The March 2015 edition of the XXIV Old Buildings Insolvency Bulletin reviews a number of valuable judgments for those practitioners dealing with corporate insolvencies that have a significant international element, as well as a number of interesting developments in English bankruptcy law.
The Saad litigation continues to provide insolvency lawyers with food for thought. In Akers v Samba, the English Court of Appeal turned its mind to the vexed question of whether assets can be settled on trust, where those assets are located in jurisdictions which do not recognise trusts or enforce foreign law.
In Akers, the answer to this question affected the extent to which a disposition made after the presentation of a winding-up petition placed assets out of the reach of creditors of companies in the Saad group. This decision on the meaning of article 4 of the Hague Convention, that the question of the validity of any declaration of trust is governed by the law of the trust rather than the situs of the assets, demonstrates a willingness by the Court of Appeal to give effect to trusts wherever possible.
Re Northsea Base Investment Limited is an interesting example of the circumstances required to rebut the presumption that a company’s centre of main interests is different from its place of incorporation. In this case, the court made declarations that 8 Cypriot companies’ centres of main interest were England and Wales in order to assist in “exporting” their administration to other jurisdictions. The English court examined how the group actually conducted its business to determine with which jurisdiction they were most closely connected .
The Court of Appeal’s decision in Salford Estates (No. 2) v Altomart clarified the extent to which creditors could present winding-up petitions in England on the basis of debts arising under contracts containing an arbitration agreement. It confirmed that the Arbitration Act 1996 does not provide for an automatic stay, but that the English courts should, as a matter of their discretion, dismiss such petitions, provided the debt is not admitted.
Addressing the practical problems arising where liquidators and other office holders seek the assistance of third parties who have documents or information relevant to the liquidation, the High Court in Re Harvest Finance considered whether to allow those third parties their costs of complying with orders for the production of documents or information. The court emphasised that providing such assistance was a public duty, but nevertheless confirmed the existence of the jurisdiction. However, it made clear that its discretion would only be exercised in very exceptional circumstances.
Turning to developments in bankruptcy, in two cases decided mere months apart, Sands v Layne and Re Cahillane, the English High Court came to opposite conclusions on the jurisdiction of insolvency courts to vary or revoke orders made by appellate courts under section 375 of the Insolvency Act 1986.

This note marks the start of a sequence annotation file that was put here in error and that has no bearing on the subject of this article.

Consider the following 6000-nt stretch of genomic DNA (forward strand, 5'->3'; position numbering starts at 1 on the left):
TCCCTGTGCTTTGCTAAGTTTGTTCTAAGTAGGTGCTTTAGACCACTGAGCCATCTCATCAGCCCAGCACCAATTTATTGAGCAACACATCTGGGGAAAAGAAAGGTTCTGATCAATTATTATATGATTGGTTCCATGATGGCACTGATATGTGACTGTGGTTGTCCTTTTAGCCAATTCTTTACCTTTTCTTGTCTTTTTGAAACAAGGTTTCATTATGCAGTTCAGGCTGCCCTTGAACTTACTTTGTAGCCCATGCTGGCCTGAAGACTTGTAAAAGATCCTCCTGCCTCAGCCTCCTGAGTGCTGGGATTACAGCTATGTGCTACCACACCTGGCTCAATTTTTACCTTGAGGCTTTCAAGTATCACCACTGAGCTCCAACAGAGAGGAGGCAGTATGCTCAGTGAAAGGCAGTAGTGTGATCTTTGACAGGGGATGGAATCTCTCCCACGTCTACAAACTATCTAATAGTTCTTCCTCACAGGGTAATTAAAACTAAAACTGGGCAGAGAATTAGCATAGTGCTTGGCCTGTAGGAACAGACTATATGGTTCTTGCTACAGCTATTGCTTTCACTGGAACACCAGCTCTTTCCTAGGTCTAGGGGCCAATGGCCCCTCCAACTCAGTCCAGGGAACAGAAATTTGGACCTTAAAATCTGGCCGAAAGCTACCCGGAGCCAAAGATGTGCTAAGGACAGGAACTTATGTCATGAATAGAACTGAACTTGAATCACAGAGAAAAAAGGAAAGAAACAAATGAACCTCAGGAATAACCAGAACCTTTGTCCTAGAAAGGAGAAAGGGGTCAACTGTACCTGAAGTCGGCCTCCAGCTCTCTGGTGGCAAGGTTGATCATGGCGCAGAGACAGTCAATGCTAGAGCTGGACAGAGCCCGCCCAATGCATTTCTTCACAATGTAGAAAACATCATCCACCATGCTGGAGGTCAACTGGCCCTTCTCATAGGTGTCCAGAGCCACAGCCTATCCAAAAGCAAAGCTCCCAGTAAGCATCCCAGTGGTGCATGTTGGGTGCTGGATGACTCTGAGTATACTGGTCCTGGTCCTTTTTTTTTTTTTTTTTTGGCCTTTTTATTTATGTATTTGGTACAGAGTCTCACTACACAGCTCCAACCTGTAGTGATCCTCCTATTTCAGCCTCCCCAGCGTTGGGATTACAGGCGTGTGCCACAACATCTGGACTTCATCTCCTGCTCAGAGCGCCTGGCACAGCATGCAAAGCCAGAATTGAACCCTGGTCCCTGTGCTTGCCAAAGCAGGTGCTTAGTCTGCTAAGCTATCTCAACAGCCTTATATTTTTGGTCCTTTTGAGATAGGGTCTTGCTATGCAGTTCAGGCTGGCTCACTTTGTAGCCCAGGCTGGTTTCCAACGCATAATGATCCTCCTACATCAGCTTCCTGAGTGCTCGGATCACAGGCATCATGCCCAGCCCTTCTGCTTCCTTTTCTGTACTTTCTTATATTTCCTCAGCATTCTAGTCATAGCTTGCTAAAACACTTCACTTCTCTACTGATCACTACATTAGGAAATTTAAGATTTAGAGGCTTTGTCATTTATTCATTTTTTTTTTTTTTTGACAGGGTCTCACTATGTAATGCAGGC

In the former, a trustee in bankruptcy sought to set aside a consent order between the debtor and the petitioning creditor that compromised an appeal of the original bankruptcy order. In the latter, a debtor attempted to invoke the jurisdiction to give himself a ‘second bite of the cherry’ following an unsuccessful appeal. Given that there are now conflicting decisions at first instance on the scope of the jurisdiction under section 375, it is ripe for clarification by the appellate courts.
In Mowbray v Sanders and JSC Bank of Moscow v Kekhman, the English courts considered the circumstances in which it may subsequently annul a bankruptcy, but in very different factual situations. In Mowbray, the issue arose after the debtor had failed, until the last moment, to challenge timeously the debt underlying the petition. By contrast, in JSC Bank of Moscow, the bankrupt had petitioned for his own bankruptcy, which some of his creditors then challenged. This case is particularly significant for those dealing with international bankruptcies, as the High Court dealt at length with the circumstances in which foreign resident individuals can invoke an English bankruptcy process to administer their debts and assets, even where their home jurisdiction would not recognise it.
Finally, the decision in Horton v Henry will prove useful for those dealing with bankrupts with uncrystallised pensions, as the High Court’s judgment contains a helpful discussion on the circumstances where income payment orders may be sought. Nevertheless, the court’s plea for a more general review of this area by an appellate court highlights the extent to which uncertainty continues to prevail.